---M.F., by e-mail, Jacksonville, Florida
A. Choosing between Vanguard Total Bond Index fund (or its clones from other fund companies) and an Inflation Protected Securities Fund is a pretty close call--- but let me tell you why I think TIPS are likely to be the superior investment.
The Vanguard Total Bond Index fund is classified as an "intermediate" term government fund. If it follows the history of intermediate government securities, as tracked by Ibbotson Associates in Chicago, it will provide about a 3 percentage point premium to inflation, less its expenses of no more than 0.20 percent.
Unfortunately, it won't be a steady 3 percentage point premium. With conventional bonds, interest rates tend to rise with inflation. Rising interest rates cause bond prices to decline. In 1994, for instance, interest rates rose dramatically. As a consequence, Vanguard Total Bond Index had an interest return of 6.37 percent--- but lost 9.03 percent in market value of the bonds. Result: a net loss of 2.66 percent for the year.
Rising interest rates would have a similar effect on inflation protected securities--- UNLESS rising inflation was the cause of rising interest rates. If inflation was rising, the yield on inflation protected bonds would rise. This would offset some of the damage of rising interest rates.
TIPS could be even better investments if we have another period of roaring inflation like the 70s. Then, investors would be likely to sell conventional bonds and buy TIPS simply for inflation protection. As a result, the price of TIPS might actually rise.
Basically, the inflation-adjustment element of TIPS makes them likely to do better than conventional bonds in a rising interest rate environment. TIPS work to take a bit of uncertainty out of your portfolio.
While American Century, Fidelity, PIMCO, and Vanguard all have managed funds that invest in real return securities, it is also possible to buy an exchange traded fund (ETF) based on the Lehman Brothers U.S. TIPS index. It's the I Shares Lehman TIPS (ticker: TIP) and it has an expense ratio of 0.20 percent.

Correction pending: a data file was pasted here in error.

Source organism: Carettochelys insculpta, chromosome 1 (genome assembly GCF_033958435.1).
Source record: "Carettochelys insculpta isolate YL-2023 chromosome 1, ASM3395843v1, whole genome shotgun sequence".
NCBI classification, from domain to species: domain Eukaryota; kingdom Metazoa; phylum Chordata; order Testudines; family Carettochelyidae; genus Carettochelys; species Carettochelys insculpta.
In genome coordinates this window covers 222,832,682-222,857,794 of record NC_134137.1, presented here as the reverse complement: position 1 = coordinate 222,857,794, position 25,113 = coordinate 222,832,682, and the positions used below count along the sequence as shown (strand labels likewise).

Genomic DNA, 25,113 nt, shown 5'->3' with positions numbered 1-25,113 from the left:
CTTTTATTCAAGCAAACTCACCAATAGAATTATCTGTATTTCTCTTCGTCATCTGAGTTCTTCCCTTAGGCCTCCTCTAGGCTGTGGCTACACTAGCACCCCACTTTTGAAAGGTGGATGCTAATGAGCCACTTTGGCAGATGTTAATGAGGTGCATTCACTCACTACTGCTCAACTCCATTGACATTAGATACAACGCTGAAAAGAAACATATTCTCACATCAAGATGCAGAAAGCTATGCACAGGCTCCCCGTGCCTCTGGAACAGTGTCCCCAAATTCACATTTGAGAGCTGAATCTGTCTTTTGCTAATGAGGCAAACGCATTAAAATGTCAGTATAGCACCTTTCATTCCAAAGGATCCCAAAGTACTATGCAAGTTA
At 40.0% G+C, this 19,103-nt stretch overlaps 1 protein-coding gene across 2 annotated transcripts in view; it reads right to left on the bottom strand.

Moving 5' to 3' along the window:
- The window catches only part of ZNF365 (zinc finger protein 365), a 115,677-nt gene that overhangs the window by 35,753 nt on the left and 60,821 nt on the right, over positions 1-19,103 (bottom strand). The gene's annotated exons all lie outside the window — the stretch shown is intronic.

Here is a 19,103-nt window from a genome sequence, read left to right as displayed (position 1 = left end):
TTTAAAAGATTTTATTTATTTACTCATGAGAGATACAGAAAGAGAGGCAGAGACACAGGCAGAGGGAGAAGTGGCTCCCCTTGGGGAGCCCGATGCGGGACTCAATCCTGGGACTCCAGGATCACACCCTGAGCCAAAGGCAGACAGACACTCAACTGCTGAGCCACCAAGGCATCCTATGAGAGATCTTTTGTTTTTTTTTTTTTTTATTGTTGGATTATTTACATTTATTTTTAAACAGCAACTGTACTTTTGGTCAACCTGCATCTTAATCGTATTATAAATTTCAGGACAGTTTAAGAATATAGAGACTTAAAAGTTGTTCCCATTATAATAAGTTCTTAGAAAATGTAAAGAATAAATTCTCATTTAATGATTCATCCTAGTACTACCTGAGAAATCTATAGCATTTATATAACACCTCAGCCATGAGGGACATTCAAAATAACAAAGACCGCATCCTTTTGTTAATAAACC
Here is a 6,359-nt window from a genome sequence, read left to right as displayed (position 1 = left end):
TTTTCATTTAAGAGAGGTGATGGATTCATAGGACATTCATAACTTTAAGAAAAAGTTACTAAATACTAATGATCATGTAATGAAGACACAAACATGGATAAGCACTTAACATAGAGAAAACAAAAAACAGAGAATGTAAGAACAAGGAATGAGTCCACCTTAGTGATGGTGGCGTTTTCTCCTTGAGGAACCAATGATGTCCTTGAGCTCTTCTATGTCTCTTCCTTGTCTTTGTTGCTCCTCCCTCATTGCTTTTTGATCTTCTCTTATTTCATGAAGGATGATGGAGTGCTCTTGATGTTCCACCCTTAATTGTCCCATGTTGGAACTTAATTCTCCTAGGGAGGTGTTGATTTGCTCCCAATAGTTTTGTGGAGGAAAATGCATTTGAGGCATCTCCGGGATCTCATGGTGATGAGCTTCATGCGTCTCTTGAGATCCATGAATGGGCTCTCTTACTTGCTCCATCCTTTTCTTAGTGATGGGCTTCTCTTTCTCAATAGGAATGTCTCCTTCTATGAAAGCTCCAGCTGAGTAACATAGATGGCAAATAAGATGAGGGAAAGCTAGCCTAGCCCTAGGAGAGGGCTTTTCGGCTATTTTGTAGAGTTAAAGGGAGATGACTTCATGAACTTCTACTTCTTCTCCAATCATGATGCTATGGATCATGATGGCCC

Q. I have never seen an answer to this question: When a retiree reaches 70 ½ years of age he must begin Required Minimum Distributions from his IRAs. Everything I read says that a retirees' total annual withdraw from his retirement assets should be no greater than 4 percent. Is the annual RMD considered a part of that 4 percent? In other words if I have $750,000 of retirement assets and my (second) RMD is $15,000, should my total withdrawal be $45,000 or $30,000?
Thanks very much,
---M.J., by e-mail from Arlington Heights, IL
A. Required Minimum Distributions and safe withdrawal rates are unrelated. RMDs are a matter of government regulations. Safe withdrawal rates are a matter of investment returns and price volatility.
Fortunately, required minimum distributions are a pretty good measure of a safe withdrawal rate. Why? Because the dictated rate is based on a distribution period that is longer than your life expectancy. Since 2002 most distributions (for couples) have been based on a simplified "Uniform Lifetime Table." Singles have a higher RMD rate.
At age 70, for instance, the table indicates a distribution period of 27.4 years for an IRA. That translates into a minimum withdrawal rate of 3.65 percent (divide 100 by 27.4). The RMD doesn't exceed 4 percent until age 72 or 5 percent until age 78. Even at age 85 the RMD rate is based on a 15.5 year distribution period or 6.45 percent.
Since each distribution is based on the amount in your account in that year, few are likely to go broke taking required minimum distributions.
Finally, those who must take relatively high distributions can take them, pay taxes on them, and reinvest some of the money rather than spend it. You can pay taxes and reinvest as much of the amount remaining as you please.
More information than most people can stand (100 pages) is available in IRS Publication number 590. It can be downloaded from the IRS website, www.irs.gov.
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